1Togo Turns Electronic Trash to Treasure
The rising demand for technology has created a market for people who want to buy second-hand electronics at bargain prices. But it is not just demand for these products that is encouraging their arrival. It is also the inadequate recycling available in richer countries. Organisations such as the Basel Action Network are raising concerns that Western countries are simply not handling their own electronic waste effectively, leaving it destined to end up on cargo ships bound for West Africa, among other places.
2Ethiopian Airlines Takes Over Africa’s Skies
Thanks to major political reforms and relaxed visa rules, Ethiopia has emerged as a destination and a transfer hub for long-haul travel to sub-Saharan Africa in 2018. Data from the travel intelligence agency ForwardKeys shows Addis Ababa’s Bole International Airport has overtaken Dubai as the leading gateway to the region. As such, travel bookings between Nov. 2018 and Jan. 2019 are set to grow over 40% based on a year-on-year growth—way ahead of other destinations in Africa and a significant jump from the January-October 2018 predicted growth for Ethiopia which stood at just 12.2%.
SOURCES: Quartz Africa
3Here’s How Nigeria’s Media will Take on the 2019 Elections
At least 15 Nigerian organizations debuted a collaborative online platform Wednesday to combat fake news ahead of the country’s February elections. The Crosscheck Nigeria blog brings together competing newsrooms to investigate questionable claims, especially on social media. The collaboration was proposed by First Draft, a Harvard University-based project dedicated to fight fake news around the world, in partnership with the International Center for Investigative Reporting in Nigeria.
4African Women at more Risk of Violence
The United Nations launched its 16-day worldwide campaign to combat violence against women. In sub-Saharan Africa as a whole, 22.3% of women aged between 15 and 49 reported experiencing physical and/or sexual violence by an intimate partner within a 12-month period. So what are some of the unique challenges faced by African women on this front?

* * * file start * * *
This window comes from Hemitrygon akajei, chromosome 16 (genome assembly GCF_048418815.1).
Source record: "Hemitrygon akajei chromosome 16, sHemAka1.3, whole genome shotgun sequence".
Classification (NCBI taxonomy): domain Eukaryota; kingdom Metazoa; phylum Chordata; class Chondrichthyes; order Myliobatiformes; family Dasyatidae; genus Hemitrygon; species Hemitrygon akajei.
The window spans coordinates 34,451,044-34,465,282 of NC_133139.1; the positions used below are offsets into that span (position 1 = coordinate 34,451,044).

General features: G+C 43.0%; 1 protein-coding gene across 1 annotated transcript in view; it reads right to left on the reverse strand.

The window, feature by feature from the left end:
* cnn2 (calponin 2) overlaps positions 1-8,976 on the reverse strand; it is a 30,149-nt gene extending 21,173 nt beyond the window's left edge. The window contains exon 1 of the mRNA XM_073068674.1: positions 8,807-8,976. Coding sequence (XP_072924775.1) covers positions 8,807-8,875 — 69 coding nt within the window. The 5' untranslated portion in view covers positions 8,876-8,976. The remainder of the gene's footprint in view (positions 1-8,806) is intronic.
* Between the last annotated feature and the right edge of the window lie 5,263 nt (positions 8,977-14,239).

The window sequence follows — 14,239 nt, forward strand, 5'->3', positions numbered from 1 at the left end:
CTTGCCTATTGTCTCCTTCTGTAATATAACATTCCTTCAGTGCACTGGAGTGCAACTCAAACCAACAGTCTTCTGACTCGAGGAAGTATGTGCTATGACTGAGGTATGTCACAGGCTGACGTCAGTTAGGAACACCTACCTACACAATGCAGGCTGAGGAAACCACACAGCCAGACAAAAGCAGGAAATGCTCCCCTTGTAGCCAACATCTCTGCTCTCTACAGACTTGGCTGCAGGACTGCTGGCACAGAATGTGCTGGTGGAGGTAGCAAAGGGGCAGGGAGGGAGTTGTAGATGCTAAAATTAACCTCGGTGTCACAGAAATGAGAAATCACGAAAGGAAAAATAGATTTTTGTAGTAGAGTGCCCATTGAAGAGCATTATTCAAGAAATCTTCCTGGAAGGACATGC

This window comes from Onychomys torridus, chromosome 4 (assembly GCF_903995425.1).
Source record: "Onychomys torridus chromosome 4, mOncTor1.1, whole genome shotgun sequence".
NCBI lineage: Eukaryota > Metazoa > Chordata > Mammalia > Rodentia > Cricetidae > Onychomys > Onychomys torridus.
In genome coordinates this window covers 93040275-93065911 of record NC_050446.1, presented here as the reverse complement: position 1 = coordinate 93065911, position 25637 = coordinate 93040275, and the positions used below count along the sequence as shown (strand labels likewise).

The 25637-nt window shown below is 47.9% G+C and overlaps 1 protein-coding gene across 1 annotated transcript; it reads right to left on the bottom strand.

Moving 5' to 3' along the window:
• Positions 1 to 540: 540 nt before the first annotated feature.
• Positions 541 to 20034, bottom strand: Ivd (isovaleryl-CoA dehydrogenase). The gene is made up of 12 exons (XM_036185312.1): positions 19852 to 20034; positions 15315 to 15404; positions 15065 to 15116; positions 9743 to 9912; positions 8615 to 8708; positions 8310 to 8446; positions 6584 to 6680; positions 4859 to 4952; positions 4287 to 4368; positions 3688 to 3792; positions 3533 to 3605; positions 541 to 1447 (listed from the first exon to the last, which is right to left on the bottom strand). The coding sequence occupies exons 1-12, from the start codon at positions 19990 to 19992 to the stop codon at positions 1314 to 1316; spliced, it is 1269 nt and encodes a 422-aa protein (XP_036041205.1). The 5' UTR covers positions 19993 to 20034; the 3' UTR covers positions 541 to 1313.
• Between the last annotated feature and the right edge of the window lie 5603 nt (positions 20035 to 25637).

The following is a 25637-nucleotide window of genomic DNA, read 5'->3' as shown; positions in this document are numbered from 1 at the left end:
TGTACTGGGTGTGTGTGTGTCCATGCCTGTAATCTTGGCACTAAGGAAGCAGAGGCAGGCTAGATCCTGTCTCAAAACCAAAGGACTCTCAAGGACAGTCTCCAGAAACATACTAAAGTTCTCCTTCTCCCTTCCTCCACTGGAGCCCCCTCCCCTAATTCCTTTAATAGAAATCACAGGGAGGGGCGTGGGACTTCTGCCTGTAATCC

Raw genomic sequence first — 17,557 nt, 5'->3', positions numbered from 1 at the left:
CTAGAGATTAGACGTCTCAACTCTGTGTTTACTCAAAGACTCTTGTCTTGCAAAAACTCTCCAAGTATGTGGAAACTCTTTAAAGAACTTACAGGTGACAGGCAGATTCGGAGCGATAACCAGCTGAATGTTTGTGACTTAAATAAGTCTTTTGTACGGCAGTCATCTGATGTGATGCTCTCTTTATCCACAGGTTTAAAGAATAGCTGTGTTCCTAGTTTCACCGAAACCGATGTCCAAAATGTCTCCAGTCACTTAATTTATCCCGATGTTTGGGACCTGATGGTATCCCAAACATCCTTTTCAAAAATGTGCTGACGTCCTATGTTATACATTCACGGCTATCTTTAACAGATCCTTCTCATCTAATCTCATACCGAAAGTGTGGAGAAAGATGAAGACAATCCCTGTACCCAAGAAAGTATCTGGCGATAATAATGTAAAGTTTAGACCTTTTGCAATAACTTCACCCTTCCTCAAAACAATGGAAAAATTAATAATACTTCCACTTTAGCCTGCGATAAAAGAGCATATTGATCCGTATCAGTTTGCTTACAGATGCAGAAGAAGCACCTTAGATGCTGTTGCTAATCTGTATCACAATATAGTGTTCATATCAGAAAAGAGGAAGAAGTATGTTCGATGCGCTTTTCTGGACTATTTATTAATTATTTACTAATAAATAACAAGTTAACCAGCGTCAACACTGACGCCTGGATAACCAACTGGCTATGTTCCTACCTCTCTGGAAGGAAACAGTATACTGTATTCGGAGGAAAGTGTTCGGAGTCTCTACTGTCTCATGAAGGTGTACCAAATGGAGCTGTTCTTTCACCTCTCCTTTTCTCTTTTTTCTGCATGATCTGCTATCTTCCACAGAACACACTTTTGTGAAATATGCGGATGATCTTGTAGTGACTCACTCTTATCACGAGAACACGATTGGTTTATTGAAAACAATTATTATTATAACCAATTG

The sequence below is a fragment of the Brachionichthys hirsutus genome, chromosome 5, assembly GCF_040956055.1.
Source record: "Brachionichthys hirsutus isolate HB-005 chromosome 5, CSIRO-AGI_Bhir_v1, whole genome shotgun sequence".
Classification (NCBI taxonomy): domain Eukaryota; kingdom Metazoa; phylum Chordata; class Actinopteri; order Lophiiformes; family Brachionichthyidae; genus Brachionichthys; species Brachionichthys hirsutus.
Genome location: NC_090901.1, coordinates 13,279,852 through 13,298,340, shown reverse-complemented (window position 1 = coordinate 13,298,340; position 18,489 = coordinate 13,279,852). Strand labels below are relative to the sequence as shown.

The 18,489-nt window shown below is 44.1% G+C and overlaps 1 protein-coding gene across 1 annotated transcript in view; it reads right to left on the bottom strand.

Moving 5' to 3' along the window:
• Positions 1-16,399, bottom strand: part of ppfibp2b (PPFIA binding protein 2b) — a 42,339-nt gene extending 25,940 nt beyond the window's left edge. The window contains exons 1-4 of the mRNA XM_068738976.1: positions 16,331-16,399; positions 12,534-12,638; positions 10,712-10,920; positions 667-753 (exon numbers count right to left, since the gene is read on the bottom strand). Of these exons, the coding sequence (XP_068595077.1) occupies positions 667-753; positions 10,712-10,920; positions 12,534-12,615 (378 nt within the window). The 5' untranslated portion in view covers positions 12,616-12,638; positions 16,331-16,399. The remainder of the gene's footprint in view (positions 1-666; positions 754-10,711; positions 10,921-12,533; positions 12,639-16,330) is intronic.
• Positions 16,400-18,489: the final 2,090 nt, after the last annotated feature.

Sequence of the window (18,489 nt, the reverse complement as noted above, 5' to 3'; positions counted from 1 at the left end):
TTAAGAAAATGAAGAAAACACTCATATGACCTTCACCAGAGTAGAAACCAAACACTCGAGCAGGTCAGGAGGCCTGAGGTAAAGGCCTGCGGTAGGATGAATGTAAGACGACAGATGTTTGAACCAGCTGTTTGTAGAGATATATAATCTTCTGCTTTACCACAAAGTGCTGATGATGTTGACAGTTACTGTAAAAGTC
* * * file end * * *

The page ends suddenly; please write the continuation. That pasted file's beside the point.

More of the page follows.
SOURCES: The Guardian
5Britain Loans Nigeria Artefacts it Looted
More than a century after British soldiers looted a collection of priceless artifacts from the Kingdom of Benin, some of the Benin bronzes are heading back to Nigeria – with strings attached. A deal was struck last month by the Benin Dialogue Group (BDG) that would see “some of the most iconic pieces” in the historic collection returned on a temporary basis to form an exhibition at the new Benin Royal Museum in Edo State within three years.
6Former CAF Boss’ Offside Move
Former Confederation of African Football (CAF) president Issa Hayatou and secretary general Hicham El Amrani have been fined $27.9m each by the Egyptian Economic Court (EEC). The EEC ruled that the pair flouted local Egyptian law when signing a billion-dollar deal between CAF and French media company Lagardere in 2015 about the broadcast rights for African football, including coverage of the flagship Africa Cup of Nations, between 2017 and 2028.
SOURCES: CGTN Africa
7Uganda Calls off the Search
Police have called off the search for bodies and possible survivors, following the sinking of a boat near Mutima Beach on Lake Victoria in Mukono District. Officials say only 59 of more than 100 passengers who were said to have been on board when the ill-fated MV Templar capsized on Sunday have been accounted for. Of those, 26 were rescued and 32 bodies recovered.
8Improved Husbandry Practices Boost Aquaculture in Kenya
Demand for fish in Kenya is on the rise courtesy of fast population growth of around three percent per year and increased awareness of the nutritional value of fish.
9The New Threat to Africa’s Waterways
According to researchers, 10 rivers are responsible for depositing 90% of the plastic that ends up in the sea. Eight of them are in Asia and two in Africa: the river Nile and the river Niger. The BBC went to what was once known as the Garden City of Nigeria, to find out what’s causing the problem and to meet some of the people fighting back.
10Madagascar’s Vintage Flair
Much-loved French cars from a bygone era rattle along the streets of Madagascar’s capital Antananarivo, doing their duty as private vehicle, taxis or even police cars. The Renault 4L and the Citroen 2CV, which have made way for sleek younger models elsewhere, are still part of daily life on the Indian Ocean island, battling up its steep hills and wheezing towards top speed on its dusty main roads.
SOURCES: Economic Times
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